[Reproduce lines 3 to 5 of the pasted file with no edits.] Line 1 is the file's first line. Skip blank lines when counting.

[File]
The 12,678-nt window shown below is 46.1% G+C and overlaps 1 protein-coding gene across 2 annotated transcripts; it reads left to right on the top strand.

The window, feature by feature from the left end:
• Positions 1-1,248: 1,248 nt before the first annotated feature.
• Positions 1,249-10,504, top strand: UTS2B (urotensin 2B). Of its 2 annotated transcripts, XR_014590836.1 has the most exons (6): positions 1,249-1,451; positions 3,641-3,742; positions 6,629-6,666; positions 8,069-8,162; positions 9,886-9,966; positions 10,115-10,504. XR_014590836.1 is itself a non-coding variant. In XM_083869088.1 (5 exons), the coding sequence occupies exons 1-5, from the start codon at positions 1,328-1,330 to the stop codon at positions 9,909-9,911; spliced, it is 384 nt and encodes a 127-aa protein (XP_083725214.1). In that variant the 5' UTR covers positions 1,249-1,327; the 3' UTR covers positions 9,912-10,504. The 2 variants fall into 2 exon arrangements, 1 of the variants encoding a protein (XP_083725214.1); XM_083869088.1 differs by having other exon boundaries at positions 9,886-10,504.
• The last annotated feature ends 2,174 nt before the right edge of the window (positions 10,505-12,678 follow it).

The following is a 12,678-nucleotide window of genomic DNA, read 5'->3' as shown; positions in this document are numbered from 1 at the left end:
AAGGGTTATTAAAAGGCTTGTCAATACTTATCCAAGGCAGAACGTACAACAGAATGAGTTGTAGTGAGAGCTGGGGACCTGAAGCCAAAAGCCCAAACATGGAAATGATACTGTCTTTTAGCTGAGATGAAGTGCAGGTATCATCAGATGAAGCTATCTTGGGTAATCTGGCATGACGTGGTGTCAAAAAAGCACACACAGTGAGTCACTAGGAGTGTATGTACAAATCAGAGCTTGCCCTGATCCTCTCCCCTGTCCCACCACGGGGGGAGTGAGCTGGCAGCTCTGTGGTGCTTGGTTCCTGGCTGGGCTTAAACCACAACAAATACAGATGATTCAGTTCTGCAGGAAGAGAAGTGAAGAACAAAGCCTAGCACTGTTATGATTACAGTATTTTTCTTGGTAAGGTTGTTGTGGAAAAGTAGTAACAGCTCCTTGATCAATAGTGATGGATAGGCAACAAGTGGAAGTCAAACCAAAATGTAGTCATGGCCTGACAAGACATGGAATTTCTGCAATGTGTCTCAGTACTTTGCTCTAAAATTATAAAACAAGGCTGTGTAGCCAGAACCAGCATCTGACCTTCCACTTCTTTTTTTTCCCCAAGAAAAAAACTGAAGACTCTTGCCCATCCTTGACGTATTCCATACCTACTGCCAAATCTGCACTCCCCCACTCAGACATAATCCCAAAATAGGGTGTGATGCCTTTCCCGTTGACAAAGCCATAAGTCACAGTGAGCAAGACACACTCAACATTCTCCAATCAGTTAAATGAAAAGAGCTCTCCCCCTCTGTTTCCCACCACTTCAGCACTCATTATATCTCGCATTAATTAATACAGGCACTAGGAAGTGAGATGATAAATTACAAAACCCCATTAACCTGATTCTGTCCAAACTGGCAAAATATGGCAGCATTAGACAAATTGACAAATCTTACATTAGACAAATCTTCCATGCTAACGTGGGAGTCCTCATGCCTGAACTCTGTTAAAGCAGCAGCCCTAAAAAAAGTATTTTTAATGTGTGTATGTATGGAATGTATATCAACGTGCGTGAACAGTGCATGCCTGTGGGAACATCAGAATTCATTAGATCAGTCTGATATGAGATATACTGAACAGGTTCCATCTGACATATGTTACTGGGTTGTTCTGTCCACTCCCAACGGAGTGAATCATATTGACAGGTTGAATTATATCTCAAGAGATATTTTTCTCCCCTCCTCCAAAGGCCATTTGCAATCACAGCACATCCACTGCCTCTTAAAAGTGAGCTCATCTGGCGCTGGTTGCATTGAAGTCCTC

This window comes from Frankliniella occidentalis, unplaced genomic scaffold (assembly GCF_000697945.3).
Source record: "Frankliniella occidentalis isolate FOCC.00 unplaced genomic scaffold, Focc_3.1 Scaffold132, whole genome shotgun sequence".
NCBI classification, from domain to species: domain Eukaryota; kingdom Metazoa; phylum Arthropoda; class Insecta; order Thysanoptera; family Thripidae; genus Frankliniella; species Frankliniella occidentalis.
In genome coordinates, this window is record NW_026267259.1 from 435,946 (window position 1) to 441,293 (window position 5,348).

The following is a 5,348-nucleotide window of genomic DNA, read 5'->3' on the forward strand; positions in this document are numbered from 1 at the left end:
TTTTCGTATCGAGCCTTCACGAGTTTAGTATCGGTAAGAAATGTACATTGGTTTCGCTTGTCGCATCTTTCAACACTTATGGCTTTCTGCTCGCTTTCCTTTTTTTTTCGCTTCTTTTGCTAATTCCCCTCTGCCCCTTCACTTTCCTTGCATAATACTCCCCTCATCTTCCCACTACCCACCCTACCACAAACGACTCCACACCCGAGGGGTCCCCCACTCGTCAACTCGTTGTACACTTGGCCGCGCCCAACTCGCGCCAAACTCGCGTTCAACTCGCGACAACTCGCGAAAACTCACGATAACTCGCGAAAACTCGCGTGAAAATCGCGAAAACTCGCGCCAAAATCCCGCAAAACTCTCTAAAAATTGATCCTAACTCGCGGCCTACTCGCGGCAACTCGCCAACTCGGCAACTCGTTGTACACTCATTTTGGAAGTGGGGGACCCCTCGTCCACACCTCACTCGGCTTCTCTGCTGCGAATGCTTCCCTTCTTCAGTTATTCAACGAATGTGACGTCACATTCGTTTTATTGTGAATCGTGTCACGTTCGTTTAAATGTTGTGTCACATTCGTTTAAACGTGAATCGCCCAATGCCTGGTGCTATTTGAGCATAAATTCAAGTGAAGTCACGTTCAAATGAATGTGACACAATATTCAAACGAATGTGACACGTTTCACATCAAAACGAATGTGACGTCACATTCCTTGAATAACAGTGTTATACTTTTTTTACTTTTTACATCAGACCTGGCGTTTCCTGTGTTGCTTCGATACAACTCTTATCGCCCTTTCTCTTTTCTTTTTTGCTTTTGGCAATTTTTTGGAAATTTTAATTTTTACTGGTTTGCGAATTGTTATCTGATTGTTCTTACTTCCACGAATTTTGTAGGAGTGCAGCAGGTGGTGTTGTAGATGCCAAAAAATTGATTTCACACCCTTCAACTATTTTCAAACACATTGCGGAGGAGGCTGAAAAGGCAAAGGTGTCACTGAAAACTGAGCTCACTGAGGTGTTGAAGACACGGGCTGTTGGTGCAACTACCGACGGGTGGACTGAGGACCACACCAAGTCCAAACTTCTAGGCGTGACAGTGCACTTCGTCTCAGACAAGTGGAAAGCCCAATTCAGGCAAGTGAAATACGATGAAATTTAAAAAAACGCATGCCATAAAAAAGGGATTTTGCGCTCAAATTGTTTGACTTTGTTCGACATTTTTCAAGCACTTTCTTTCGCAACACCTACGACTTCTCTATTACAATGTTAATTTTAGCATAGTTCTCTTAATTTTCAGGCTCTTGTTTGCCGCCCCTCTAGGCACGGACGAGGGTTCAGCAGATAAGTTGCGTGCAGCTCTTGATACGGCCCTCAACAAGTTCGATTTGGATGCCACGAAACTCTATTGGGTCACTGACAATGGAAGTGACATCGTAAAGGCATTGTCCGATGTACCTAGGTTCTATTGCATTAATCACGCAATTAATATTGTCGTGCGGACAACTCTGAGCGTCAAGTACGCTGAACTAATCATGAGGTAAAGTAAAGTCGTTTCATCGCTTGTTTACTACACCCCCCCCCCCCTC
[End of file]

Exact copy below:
• Positions 1-1,248: 1,248 nt before the first annotated feature.
• Positions 1,249-10,504, top strand: UTS2B (urotensin 2B). Of its 2 annotated transcripts, XR_014590836.1 has the most exons (6): positions 1,249-1,451; positions 3,641-3,742; positions 6,629-6,666; positions 8,069-8,162; positions 9,886-9,966; positions 10,115-10,504. XR_014590836.1 is itself a non-coding variant. In XM_083869088.1 (5 exons), the coding sequence occupies exons 1-5, from the start codon at positions 1,328-1,330 to the stop codon at positions 9,909-9,911; spliced, it is 384 nt and encodes a 127-aa protein (XP_083725214.1). In that variant the 5' UTR covers positions 1,249-1,327; the 3' UTR covers positions 9,912-10,504. The 2 variants fall into 2 exon arrangements, 1 of the variants encoding a protein (XP_083725214.1); XM_083869088.1 differs by having other exon boundaries at positions 9,886-10,504.
• The last annotated feature ends 2,174 nt before the right edge of the window (positions 10,505-12,678 follow it).